BEIJING, China, 15 December 2009
China on Tuesday rejected as “unacceptable” US and EU calls to release prominent dissident Liu Xiaobo, who appears headed for trial on subversion charges after co-authoring a bold petition for democracy.
Both the United States and European Union on Monday had urged China to free Liu and end the harassment and detention of political dissidents.
“The accusations are unacceptable to China,” foreign ministry spokeswoman Jiang Yu told reporters, adding that “China brooks no interference” in such cases.
“We oppose any foreign forces using this as an excuse to interfere in China’s internal affairs and judicial sovereignty.”
The 53-year-old Liu, who was jailed after playing a role in the 1989 Tiananmen democracy protests, was arrested last December after he co-authored Charter 08, a widely-circulated petition calling for greater democracy.
The dissident writer’s family said Saturday that Liu had been formally indicted on subversion charges in a move seen as bringing him closer to trial.
“The US government is concerned that Chinese citizens such as Mr Liu may have been detained or harassed solely as a result of having exercised a universal right to freedom of expression,” US State Department spokesman Ian Kelly said on Monday.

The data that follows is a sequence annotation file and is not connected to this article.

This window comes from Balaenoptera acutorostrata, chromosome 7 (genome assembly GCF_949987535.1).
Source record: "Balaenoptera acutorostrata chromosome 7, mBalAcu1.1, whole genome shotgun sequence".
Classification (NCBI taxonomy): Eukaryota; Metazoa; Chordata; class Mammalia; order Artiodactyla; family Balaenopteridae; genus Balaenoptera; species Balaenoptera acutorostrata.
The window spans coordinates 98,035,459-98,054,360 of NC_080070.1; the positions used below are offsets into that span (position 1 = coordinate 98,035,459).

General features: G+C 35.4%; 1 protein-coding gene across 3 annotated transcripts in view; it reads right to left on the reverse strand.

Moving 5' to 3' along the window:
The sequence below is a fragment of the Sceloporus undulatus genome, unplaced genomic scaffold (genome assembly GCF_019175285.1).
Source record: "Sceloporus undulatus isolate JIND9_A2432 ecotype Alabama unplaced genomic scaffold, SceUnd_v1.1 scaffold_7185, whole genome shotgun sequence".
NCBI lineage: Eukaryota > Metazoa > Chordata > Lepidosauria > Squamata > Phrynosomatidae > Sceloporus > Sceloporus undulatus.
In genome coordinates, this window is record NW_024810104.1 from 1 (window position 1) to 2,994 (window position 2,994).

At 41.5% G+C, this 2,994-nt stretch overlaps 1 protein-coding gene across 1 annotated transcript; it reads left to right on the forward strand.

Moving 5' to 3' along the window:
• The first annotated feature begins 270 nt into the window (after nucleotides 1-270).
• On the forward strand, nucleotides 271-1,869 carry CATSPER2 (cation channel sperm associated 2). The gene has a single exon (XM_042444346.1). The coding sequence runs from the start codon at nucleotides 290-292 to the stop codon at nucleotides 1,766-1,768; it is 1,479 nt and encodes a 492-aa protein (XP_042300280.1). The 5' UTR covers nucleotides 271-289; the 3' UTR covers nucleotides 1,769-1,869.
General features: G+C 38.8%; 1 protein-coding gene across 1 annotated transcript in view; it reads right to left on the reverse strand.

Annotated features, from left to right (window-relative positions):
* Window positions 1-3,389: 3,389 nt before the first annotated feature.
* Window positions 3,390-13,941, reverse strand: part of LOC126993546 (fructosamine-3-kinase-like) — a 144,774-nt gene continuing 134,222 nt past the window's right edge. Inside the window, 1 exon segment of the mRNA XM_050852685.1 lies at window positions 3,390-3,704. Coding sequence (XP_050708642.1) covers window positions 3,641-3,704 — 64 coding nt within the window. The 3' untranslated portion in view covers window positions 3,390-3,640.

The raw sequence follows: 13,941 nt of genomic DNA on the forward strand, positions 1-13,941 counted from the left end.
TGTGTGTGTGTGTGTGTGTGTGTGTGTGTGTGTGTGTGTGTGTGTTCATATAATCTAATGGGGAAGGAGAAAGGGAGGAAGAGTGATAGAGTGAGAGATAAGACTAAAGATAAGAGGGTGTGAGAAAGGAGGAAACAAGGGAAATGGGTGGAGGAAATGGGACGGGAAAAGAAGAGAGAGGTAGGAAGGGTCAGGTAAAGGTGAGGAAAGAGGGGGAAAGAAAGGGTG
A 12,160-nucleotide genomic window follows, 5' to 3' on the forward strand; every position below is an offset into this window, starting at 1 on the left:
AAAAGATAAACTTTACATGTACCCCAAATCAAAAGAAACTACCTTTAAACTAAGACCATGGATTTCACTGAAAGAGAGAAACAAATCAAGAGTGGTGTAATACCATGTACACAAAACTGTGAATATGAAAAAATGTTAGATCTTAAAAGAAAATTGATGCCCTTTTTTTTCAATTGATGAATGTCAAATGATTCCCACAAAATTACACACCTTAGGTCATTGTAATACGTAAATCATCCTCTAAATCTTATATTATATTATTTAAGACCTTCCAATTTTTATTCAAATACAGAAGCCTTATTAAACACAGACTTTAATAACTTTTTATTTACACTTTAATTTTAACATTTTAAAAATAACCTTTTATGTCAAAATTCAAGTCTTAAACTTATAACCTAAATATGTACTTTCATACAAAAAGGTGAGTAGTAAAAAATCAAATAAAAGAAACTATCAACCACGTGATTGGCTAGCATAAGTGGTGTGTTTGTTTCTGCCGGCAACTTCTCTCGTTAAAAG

“We urge the government of China to release Liu Xiaobo immediately and to respect the rights of all Chinese citizens to peacefully express their desire for internationally recognised freedoms,” he told reporters.
The European Union, meanwhile, expressed its “deep concern” over Liu’s case.
“The EU calls on the Chinese government to unconditionally release Mr Liu Xiaobo and to end the harassment and detention of other signatories of Charter 08,” a statement by the EU presidency said.
Rights groups in China fear that after holding Liu for more than a year without trial, officials have now sped up his prosecution and will rush the case through trial during the holiday season.
Liu’s lawyer Shang Baojun has said the dissident would face the charge of “inciting subversion of state power.”
Rights groups accuse Beijing of abusing such charges to silence critics.